Traveling in Latin America

By | 22 June, 2021

Emerging markets will dominate the non gamstop uk sites debate in 2021, and one of them – the Latin American region – has spawned many new opportunities. Read on to learn about regulations and revenues from Mexico to Brazil and take a look at the huge potential of this market. Latin America has a promising future. Markets that have already decided to regulate online casinos and sportsbooks are seeing steady growth, and countries that are brewing positive changes in legislation are predicted to expect the same in the near future. Online gambling policies vary widely across the continent. Some countries, such as Ecuador and Brazil, currently prohibit all forms of online and traditional gambling other than the government lottery. In other countries, there is no official permission or restriction. Bolivia and Nicaragua, on the other hand, mention online gambling in the legislation governing the gambling industry in general. In Argentina, the decisions to allow or prohibit online gambling are made by each province separately. Countries actively working towards reform include Bolivia, Mexico and Brazil. In the last two, legislation is pending. Colombia, meanwhile, is updating its legal regulations to better adapt to the new, digital age. Brazil has been called the dormant giant of Latin America, but many other markets offer tempting conditions for iGaming operators. Below we offer an analysis of the market of South American countries at the beginning of 2021.

Argentina

With a population of 45 million, Argentina is the fourth largest country and the second largest economy. Mobile phone penetration rate is high at 66%. Gambling is regulated at the provincial level, and legal operators can only offer services to residents of the province in which they are authorized. Where the market is open, operators are allowed to offer all possible forms of bets. Argentina’s online gambling and betting sector is projected to generate $ 2.4 billion in annual revenues. In an attempt to tackle the crisis in 2020, the government recently announced a federal tax increase on online gambling, from 2% to 5%. This tax is separate from local taxes that are imposed by cities and provinces. For example, in the province of Buenos Aires, the tax on gross gaming income is 25%, while in the city itself it is only 10%. The country also regulates advertising for gambling – it cannot target minors and cannot contain deception or misleading. Only licensed operators can advertise their services in the country. IPLyC – the regulator of the province of Buenos Aires – kicked off 2021 by launching licensing for a series of partnerships between local companies and foreign operators.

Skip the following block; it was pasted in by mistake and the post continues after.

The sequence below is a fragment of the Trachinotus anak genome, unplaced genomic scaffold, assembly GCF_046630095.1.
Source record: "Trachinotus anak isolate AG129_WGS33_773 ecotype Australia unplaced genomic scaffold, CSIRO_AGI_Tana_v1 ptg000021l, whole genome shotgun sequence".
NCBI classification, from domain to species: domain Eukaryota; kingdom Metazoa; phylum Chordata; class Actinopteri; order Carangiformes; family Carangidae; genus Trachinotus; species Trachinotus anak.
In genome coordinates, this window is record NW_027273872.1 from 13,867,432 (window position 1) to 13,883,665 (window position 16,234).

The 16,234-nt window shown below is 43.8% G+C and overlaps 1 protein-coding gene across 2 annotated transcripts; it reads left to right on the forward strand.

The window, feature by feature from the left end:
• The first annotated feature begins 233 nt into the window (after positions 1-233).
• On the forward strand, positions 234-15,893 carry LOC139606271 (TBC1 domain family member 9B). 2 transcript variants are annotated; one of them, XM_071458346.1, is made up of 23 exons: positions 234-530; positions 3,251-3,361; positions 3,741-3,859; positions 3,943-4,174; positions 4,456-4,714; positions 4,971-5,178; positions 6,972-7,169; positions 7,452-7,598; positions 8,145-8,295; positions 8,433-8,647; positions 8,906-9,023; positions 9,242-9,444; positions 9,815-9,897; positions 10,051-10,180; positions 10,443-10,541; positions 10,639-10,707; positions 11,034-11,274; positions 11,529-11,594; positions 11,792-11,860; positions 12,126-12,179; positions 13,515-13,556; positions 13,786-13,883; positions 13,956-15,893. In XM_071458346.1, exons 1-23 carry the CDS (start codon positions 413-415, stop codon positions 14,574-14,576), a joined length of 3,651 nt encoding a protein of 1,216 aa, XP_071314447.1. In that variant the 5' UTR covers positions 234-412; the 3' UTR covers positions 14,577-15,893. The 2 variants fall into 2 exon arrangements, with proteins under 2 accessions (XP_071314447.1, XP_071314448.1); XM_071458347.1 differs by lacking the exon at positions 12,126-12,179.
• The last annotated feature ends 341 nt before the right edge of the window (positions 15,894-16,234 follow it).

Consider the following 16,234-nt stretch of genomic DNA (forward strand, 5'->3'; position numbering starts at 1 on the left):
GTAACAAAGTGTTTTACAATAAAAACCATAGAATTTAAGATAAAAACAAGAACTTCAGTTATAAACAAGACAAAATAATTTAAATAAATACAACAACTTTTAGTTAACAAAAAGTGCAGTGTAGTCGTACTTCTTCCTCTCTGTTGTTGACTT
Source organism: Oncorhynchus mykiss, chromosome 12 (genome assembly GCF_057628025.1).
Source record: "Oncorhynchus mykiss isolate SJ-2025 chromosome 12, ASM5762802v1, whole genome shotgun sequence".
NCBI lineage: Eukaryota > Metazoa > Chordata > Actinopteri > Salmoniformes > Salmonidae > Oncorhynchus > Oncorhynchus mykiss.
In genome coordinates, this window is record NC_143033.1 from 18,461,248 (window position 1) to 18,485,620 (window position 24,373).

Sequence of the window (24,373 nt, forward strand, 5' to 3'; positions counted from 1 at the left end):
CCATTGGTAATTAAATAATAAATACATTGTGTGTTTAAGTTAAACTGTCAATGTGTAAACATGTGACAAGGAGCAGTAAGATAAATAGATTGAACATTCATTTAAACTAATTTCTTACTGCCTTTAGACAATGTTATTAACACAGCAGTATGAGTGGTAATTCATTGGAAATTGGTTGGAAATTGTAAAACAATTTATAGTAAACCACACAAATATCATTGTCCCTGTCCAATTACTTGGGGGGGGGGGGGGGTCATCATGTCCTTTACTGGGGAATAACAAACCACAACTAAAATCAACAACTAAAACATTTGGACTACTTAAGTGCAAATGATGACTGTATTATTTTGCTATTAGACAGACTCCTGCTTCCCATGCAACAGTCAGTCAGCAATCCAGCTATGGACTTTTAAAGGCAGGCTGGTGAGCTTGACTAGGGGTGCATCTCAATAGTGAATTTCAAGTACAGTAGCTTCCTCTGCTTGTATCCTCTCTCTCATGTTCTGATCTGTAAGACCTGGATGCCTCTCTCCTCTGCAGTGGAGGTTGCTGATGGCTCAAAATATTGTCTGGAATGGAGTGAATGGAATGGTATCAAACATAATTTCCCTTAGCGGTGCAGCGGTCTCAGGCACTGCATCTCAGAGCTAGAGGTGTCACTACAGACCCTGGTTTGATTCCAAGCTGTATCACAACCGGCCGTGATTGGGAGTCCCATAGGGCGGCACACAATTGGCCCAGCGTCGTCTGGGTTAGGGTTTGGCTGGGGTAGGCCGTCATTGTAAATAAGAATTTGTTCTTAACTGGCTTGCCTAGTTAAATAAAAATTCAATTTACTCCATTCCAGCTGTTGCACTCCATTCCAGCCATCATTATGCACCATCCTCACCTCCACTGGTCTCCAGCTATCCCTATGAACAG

Bolivia

All forms of gambling have been banned in Bolivia since 2002, creating a vacuum that illegal operators non uk registered gambling sites have filled. Perhaps due to the dominance of the black market, attempts to introduce sound regulation into the country’s legislation have not yet progressed far. Regulations must first be enacted at the federal level before they can be considered at the local government level. At the moment, online gambling is not regulated and licenses are not issued.

Brazil

Brazil is the largest and most populous country in Latin America, often referred to as the sleeping giant – and it is high time for it to wake up. So far, most types of gambling are prohibited, however, in 2016 a special commission was formed to develop regulations for the sports betting market. Gambling legislation was eventually passed in 2018, but its implementation was delayed. The legislative process included consultations open to the public, which brought 2000 proposals from 600 hundred gambling companies. For now, it looks like sports betting will be privatized, the lottery will be run by local governments, and jockey clubs will continue to offer horse racing bets. The long-awaited regulations are expected to take effect by mid-2021. Once that happens, Brazil will be the largest market for land-based and online sports betting on the continent. With a population of 200 million, approximately 63% of whom have access to mobile technology, and a national love of football, Brazil is a dream come true for bookmakers looking to expand and enter the South American market. The license fee for sportsbooks will be R $ 3 million ($ 560,000), with a separate monthly payment of R $ 20,000 ($ 3,700) for land-based bookmakers. Sportsbooks that operate exclusively online will pay a fee of 30,000 reais ($ 5,600), while companies offering all kinds of sports betting will pay 45,000 ($ 8,400). The entire iGaming industry has been closely monitoring the situation in Brazil – and for a reason: according to experts, the sports betting market will reach $ 1 billion within five years after the regulations come into force.

Results

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